KATHMANDU, Nepal: More than 50 Catholic Media Practitioners from 19 countries met here from 15 – 22 October for the Signis Asia Assembly (SAA) 2011. The theme of the gathering was Media for a Culture of Peace: Creating Images with the New Generation, focusing on the New Media and how to utilize it to spread the message of peace in a manner which can be embraced by an increasingly technologically-savvy world.
Hailing the gathering as “historic” in his welcome address, former Caritas Asia Coordinator Josh Niraula said that the new generation in Nepal was “waiting for things to happen.” Despite the 20 TV networks that operate in the country of 29 million, he remarked that the Catholic Church was lagging behind in terms of effective utilization of the media. “Other Christian denominations are way ahead of us,” he said. “But by hosting the SAA, Catholics in Nepal have started on the path to Media and Communications Education.”
Assembly host country Nepal’s application for membership in Signis Asia was unanimously supported by members at the SAA, thus making Nepal the latest member of Signis.
Chirendra Satyal, who has been leading news reporting and networking efforts for the small Catholic Church of Nepal for over a decade, noted that the SAA was held at the “correct time”.
“Recently regarded as a Hindu kingdom, Nepal is now stable after more than a decade of dramatic and violent political change. This newly-secular nation is encouraging various new and creative media ventures from several quarters,” said Satyal.
President of Signis Asia, Lawrence John, urged participants to rise to the challenge of the theme, saying, “To enable ourselves to achieve authentic unity and genuine development, which is the real challenge of the theme, we have to include gospel values in our work. Communication between Church and Community needs to be enhanced.” John is also the director of Cahayasuara Centre, the social communications office of the Archdiocese of Kuala Lumpur, Malaysia.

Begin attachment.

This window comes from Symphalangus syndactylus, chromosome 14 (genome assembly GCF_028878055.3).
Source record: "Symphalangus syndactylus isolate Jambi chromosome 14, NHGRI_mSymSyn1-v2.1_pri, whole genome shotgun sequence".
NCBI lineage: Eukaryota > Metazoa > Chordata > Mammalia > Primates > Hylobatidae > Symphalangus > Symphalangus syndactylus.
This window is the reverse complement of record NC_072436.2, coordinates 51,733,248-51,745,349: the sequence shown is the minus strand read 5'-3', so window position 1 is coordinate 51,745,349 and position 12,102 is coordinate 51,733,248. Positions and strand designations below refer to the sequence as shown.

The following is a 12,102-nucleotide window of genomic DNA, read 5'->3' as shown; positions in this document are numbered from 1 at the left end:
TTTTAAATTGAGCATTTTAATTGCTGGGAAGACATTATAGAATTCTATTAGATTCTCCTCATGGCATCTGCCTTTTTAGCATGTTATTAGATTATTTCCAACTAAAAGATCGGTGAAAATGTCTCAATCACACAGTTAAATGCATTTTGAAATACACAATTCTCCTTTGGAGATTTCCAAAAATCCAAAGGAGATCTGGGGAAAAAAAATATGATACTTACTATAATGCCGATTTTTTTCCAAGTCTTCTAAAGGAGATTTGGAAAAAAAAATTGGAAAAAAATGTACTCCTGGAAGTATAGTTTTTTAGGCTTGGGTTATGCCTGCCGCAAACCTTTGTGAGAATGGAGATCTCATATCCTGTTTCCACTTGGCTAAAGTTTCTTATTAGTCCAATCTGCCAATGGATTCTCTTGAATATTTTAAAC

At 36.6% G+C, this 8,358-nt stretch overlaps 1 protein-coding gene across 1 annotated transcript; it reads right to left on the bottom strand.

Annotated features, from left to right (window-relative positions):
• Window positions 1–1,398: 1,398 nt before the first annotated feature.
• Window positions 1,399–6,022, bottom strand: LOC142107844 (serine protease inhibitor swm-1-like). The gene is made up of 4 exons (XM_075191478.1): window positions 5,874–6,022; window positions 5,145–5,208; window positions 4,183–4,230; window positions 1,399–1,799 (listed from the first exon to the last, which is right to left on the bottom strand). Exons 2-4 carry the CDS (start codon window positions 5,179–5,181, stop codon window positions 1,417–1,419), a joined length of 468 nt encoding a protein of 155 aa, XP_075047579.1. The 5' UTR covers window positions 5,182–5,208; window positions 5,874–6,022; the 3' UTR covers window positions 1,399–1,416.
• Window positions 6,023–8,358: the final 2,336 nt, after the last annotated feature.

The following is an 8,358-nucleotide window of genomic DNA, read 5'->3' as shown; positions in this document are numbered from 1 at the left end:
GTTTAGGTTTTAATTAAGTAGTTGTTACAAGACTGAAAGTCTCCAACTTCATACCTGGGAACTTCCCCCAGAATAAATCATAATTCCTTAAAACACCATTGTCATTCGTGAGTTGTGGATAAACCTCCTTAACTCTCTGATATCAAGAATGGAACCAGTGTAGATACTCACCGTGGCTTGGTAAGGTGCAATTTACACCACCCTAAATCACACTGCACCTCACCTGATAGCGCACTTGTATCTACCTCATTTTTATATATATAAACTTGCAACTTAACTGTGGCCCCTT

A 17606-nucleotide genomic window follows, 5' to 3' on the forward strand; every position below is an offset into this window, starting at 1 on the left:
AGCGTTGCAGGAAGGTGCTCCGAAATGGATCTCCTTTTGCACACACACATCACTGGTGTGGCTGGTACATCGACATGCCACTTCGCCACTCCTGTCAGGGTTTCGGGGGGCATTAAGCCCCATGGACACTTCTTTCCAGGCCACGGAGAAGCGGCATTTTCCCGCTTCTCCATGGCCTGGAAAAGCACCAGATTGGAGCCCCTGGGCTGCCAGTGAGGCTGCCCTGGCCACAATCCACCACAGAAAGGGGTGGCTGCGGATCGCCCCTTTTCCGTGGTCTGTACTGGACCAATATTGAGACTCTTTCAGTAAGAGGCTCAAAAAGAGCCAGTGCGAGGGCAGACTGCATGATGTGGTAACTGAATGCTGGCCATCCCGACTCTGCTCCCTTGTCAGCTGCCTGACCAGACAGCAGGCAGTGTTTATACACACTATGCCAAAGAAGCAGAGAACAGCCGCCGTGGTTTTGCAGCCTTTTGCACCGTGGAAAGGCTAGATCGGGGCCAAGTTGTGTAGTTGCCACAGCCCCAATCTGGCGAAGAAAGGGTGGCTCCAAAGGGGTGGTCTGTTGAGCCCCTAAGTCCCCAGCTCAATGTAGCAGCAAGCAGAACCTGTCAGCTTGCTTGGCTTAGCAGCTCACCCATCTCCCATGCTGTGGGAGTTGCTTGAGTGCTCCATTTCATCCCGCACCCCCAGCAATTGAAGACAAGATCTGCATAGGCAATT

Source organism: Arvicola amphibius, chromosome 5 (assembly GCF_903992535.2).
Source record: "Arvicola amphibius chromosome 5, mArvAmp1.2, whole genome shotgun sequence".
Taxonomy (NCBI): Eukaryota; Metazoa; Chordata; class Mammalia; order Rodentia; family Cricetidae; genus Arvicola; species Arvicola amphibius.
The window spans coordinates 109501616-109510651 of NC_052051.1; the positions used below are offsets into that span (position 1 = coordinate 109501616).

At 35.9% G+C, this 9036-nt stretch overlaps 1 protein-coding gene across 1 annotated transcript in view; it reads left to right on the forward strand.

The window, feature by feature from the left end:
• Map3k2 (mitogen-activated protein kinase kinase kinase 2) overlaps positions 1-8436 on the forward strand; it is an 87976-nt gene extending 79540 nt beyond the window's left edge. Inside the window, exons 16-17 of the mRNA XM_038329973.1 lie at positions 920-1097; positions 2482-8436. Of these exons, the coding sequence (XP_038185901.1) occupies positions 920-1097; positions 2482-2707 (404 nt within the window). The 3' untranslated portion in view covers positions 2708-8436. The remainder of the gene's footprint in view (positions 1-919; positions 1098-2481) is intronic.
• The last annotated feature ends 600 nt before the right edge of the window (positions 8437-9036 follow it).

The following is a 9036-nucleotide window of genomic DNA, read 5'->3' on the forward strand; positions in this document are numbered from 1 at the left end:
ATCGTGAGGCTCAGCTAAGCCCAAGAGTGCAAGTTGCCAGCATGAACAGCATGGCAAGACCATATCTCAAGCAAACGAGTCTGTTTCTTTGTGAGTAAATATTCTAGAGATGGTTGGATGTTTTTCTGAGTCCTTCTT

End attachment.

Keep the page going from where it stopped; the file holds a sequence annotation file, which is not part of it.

In a message read to the Assembly, Archbishop Claudio Maria Celli, President of the Pontifical Council for Social Communications, encouraged participants to reflect on the Holy Father’s message for World Communication Day (WCD) 2011.
Quoting from the WCD message, Archbishop Celli said that the uniquely human spiritual yearning for transcendence and longing for authentic forms of life “inspires our quest for truth and for communion, and impels us to communicate with integrity and honesty”.
In his keynote address, President of Signis World Augustine Loorthusamy said the organization was concerned about inter-cultural and inter-faith relationships and engagement with the secular world. “SIGNIS concentrates on media education for the public. Signis is also present at more than 30 film festivals around the world, through which it practices its particular brand of advocacy. Peace is at the centre of what Signis does,” explained Loorthusamy.
Adding that Signis uses cinema and culture to dialogue with other faiths, he said that the organization was officially recognized by the Vatican, and while it works within the Church, it engages with those in the market place as well, which meant that it engages with everybody. “Signis members work under very difficult conditions,” he said. “They sometimes face harassment by the authorities, religious fanatics, and corrupt government officials. They are underpaid and overworked.” But their engagement at various levels in different countries reflects the signs of the times, such as the developments in Tunisia, Libya, Egypt, Bahrain and Syria.
“Together with Peace, People are at the centre of what Signis does,” he concluded. “We have chosen to use the different media as a means to dialogue with others as it brings us closer to other groups. To this end, Signis is already giving film awards, and we would like to see more people win these awards in the future – especially in Asia. Signis Awards have been successful in Thailand, Hong Kong and Sri Lanka, and they will be starting in Malaysia soon.” – by SIGNIS Asia/Malaysia.